Many tumours express tumour-specific antigens capable of being presented to CD8+ T cells by major histocompatibility complex (MHC) class I molecules. Current models of antigen presentation predict that the tumour cell itself should present its own MHC class I-restricted antigens to T cells. Earlier cross-priming experiments have demonstrated that at least some MHC class I-restricted antigens may also be presented by bystander cells. There is no detectable presentation of MHC class I-restricted tumour antigens by the tumour itself during priming of tumour-specific responses. The tumour antigens are presented exclusively by host bone marrow-derived cells. These results imply that an efficient mechanism exists in vivo for transfer of MHC I-restricted antigens to bone marrow-derived antigen presenting cells. They also suggest that HLA matching may not be critical in the clinical application of allogeneic tumour vaccines.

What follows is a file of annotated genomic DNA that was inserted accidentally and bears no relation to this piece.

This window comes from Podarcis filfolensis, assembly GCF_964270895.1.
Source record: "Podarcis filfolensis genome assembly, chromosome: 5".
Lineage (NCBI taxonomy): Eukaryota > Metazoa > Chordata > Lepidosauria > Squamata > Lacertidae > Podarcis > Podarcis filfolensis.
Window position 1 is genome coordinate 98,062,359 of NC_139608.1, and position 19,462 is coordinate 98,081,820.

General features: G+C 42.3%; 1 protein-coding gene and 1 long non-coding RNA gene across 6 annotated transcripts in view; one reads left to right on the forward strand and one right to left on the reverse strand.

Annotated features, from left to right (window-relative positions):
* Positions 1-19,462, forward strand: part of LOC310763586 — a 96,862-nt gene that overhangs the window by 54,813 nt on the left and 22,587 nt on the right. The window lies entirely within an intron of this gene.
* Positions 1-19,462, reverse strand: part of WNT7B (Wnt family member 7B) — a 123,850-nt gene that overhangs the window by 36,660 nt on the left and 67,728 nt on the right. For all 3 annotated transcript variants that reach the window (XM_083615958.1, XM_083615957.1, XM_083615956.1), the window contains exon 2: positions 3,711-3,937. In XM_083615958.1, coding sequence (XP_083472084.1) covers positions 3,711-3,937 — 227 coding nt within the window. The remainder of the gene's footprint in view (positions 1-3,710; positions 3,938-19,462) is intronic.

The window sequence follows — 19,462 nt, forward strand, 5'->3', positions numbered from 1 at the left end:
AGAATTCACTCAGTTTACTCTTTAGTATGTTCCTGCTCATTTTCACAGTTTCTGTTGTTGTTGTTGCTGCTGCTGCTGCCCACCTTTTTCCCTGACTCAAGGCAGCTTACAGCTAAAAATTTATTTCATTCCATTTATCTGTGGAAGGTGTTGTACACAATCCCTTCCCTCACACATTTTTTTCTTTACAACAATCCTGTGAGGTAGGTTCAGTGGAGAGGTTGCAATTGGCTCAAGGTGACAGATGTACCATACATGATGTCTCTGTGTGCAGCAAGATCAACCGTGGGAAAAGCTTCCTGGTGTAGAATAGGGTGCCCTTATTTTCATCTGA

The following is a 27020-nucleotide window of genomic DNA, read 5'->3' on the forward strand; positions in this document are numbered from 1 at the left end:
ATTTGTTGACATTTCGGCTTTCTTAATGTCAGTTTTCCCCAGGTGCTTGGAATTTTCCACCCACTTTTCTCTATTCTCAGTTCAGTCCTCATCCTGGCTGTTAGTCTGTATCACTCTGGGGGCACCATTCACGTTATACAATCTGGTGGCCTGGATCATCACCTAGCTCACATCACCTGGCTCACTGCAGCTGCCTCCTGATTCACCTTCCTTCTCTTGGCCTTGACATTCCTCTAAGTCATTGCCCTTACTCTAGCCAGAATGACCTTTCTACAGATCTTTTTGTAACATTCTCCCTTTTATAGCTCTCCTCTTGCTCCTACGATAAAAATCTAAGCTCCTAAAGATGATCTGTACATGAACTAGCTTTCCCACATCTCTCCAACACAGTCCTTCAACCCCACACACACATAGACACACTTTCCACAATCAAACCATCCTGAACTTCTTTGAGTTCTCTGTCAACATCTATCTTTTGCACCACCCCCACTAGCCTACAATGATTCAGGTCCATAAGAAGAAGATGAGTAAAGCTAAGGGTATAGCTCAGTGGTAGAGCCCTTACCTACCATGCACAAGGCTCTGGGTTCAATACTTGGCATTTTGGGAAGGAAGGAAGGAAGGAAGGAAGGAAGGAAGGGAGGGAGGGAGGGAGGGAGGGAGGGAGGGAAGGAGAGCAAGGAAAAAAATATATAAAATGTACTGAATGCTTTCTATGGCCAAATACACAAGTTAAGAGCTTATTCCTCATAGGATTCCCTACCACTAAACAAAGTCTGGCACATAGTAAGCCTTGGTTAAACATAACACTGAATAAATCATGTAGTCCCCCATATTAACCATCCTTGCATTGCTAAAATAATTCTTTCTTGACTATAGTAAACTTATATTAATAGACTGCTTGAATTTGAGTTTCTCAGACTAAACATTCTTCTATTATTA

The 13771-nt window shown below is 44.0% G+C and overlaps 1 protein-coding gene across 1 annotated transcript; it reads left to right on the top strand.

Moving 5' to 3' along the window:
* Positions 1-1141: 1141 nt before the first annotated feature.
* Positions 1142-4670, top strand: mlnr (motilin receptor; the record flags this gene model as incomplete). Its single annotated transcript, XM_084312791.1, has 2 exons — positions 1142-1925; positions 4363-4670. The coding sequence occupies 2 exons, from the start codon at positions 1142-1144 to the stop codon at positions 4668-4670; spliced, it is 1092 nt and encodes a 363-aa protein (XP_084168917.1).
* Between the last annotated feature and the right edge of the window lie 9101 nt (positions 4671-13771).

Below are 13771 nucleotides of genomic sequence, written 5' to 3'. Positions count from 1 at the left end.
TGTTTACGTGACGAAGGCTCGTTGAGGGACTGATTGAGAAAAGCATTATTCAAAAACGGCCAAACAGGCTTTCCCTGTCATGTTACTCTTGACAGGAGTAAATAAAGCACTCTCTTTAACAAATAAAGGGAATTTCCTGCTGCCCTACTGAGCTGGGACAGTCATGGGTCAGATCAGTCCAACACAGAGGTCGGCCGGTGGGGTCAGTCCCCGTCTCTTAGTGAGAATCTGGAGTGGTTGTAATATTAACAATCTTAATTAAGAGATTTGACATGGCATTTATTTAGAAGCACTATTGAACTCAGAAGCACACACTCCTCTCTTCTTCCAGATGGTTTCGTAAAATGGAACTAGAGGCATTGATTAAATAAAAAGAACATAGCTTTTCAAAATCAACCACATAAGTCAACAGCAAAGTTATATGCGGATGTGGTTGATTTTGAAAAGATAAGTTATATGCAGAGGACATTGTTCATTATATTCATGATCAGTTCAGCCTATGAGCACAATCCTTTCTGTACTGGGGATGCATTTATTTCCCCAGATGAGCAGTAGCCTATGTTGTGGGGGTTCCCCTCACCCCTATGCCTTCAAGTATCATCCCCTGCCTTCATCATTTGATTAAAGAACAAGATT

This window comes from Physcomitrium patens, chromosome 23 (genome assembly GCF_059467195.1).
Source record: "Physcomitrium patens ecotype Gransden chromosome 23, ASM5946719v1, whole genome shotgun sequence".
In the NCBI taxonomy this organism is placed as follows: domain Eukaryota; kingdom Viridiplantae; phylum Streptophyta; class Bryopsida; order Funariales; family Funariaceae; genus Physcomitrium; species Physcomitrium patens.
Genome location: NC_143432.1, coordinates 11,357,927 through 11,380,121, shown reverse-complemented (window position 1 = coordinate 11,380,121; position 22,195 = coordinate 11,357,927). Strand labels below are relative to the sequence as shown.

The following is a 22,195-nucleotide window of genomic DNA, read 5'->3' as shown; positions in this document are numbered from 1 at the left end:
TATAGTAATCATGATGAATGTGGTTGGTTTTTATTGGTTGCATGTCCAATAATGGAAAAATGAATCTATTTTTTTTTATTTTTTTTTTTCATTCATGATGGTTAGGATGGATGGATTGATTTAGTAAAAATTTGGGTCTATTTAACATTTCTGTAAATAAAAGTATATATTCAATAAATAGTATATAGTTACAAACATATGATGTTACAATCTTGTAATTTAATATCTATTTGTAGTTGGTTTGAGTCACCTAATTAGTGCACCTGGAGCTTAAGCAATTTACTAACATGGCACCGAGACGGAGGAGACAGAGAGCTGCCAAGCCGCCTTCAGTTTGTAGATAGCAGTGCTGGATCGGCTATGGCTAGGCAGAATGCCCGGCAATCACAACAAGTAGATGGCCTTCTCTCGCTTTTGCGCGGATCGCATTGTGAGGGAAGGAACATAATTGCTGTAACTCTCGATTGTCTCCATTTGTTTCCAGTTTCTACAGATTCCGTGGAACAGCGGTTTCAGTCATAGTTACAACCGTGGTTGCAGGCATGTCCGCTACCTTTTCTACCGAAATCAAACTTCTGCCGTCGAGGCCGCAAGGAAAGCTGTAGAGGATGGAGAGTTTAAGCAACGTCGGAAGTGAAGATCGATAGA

|Original language||English (US)|
|Pages (from-to)||229-240; discussion 240-244|
|Journal||Ciba Foundation symposium|
|State||Published - 1994|
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